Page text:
Investors are bracing for some choppiness on Wall Street, with oil prices falling as growth worries rattle around the globe. That’s as the clock ticks down to CPI and the start of a earnings season later this week, and in the backdrop a war is intensifying in Europe.
Tough times don’t last, but tough investors do right? Maybe, hopefully. In any case, focusing on the distant future might offer some comfort right now.
And that’s where we’re headed with our call of the day from Citigroup, whose strategists have stock ideas to play what they expect will be one of the ten fastest-growing markets through 2040.
They are talking about the global fuel cell industry, a direct play on the green energy debate, and “reaching the part that batteries cannot.”
“Fuel cells enable both de-carbonization and energy resilience, and we see them as crucial in harder-to-abate sectors like commercial vehicles and marine,” a Citi team led by research analyst Martin Wilkie told clients in a note on Tuesday.
Their base case sees this market reaching 50 gigawatts (GW) and $40 billion by 2030, offering a compound average growth rate of more than 35% in dollar terms, with further acceleration to 500GW/$180 billion by 2040.
They admit they’re on the bullish side with these projections, and note fuel cell stocks are on average down around 70% since their January 2021 peaks .
“The fuel cell equity story has had false starts before, but we see the impetus from emissions policy as well as announced hydrogen plans as creating attractive opportunities,” said the Citi analysts, highlighting policies such as the U.S. Inflation Reduction Act, which aims at beefing up renewable energy and a recent EU move to offer more green-energy research and development subsidies.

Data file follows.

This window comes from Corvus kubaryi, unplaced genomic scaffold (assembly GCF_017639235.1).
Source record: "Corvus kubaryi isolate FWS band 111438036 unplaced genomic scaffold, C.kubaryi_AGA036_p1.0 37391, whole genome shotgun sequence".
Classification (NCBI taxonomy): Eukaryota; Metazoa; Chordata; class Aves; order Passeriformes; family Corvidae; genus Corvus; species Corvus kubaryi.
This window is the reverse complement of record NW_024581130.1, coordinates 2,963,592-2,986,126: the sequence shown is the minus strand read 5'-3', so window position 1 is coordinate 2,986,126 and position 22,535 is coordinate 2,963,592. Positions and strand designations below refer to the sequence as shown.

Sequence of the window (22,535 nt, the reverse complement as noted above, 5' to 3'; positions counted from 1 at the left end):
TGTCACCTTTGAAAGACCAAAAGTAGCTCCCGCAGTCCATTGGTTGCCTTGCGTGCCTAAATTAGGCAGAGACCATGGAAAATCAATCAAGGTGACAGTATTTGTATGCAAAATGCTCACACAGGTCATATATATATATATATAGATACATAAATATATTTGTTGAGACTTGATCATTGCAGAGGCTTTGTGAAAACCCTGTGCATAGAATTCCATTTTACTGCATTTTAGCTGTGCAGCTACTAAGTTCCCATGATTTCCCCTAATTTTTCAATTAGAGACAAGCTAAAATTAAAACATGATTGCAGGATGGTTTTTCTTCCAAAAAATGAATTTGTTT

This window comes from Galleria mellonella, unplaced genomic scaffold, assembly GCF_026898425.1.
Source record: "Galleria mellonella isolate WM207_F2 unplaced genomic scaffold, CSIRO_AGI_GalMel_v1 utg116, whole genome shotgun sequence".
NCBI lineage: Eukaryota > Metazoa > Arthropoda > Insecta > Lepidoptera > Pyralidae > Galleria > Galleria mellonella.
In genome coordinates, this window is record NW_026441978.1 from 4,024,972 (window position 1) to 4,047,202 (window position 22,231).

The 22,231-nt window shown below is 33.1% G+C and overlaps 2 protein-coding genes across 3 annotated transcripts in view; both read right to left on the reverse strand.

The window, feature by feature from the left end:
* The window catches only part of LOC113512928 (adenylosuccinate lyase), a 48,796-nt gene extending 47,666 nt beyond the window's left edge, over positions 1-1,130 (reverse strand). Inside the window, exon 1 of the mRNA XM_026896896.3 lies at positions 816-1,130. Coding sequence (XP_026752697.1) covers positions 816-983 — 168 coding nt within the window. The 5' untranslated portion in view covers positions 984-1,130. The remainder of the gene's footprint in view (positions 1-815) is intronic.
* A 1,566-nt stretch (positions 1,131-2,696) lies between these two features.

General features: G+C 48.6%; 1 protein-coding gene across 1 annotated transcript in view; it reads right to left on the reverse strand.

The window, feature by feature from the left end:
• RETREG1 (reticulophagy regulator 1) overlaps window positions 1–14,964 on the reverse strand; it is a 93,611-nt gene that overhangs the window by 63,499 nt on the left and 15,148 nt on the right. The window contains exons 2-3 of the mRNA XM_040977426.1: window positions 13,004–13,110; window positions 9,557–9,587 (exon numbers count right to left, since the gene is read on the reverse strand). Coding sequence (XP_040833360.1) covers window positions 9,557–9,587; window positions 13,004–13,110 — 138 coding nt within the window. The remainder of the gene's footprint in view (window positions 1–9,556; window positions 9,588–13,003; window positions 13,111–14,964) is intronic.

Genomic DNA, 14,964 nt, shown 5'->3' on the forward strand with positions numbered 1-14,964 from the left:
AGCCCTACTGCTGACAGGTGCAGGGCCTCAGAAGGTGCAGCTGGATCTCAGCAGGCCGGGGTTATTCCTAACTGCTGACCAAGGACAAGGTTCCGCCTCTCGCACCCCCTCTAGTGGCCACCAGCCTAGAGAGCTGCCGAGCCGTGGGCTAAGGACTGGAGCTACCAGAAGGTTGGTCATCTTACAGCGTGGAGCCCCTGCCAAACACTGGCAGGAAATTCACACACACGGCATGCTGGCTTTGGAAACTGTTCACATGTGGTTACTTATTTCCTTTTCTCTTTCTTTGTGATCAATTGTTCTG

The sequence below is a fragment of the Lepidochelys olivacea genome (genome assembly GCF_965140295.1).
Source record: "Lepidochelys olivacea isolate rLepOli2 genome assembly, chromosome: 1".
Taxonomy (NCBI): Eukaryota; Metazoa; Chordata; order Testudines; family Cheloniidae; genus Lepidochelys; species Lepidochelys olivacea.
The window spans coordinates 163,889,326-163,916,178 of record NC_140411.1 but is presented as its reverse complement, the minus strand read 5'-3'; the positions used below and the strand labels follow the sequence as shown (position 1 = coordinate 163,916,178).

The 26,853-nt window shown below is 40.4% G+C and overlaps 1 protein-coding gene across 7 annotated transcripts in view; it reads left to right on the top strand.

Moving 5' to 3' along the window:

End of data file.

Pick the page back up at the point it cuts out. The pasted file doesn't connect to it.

While passenger cars were a big source of demand for the growing fuel cell market in 2021, they don’t think it can be a big competitor to battery electric. However, stationary power, such as distributed and backup power generation and heavy-duty transport, think commercial vehicles, off-road and later marine are set to become key fuel-cell markets.
U.K.-based Ceres Power
and Japan’s Toyota
are Citi’s buy-rated stocks with high exposure to the fuel-cell theme.
Other names they mention, include Daimler Truck
which are working with Germany’s Traton
on a joint venture called Cellcentric that aims to develop that technology for trucks, with a production goal of 2025. Others are outsourcing fuel-cell tech, such as Italy’s Iveco Group
which has teamed up with South Korea’s Hyundai
and U.S.-based Paccar
have pared some losses, while bond yields
are mixed, and the dollar
has turned lower. Oil prices
are also pressure.
Shares of the world’s biggest chip maker, TSMC
fell 8% in Taiwan
where stocks dropped more than 4% following new limits by the U.S. imposed on exports of semiconductors and chip-making equipment to China.
The Bank of England made the second move this week to calm jittery markets, saying Tuesday it will expand its bond purchases to index-linked U.K. bond. But the program still ends Friday, something the pensions fund industry wants to see extended. Those yields
meanwhile, continue to creep higher.
The National Federation of Independent Business small-business index showed confidence rising in September, but inflation a nagging problem. At noon Eastern we’ll hear from Cleveland Fed President Loretta Mester.
The U.S.’s third-biggest railroad union will be back at the negotiating table with employers on Tuesday, after rejecting a deal and raising the possibility of crippling strikes.
The Kremlin’s war hawks were thrilled at the devastating strikes across Ukraine on Monday. Now they want more. G-7 leaders are holding an emergency meeting to discuss the ramping up of the war.
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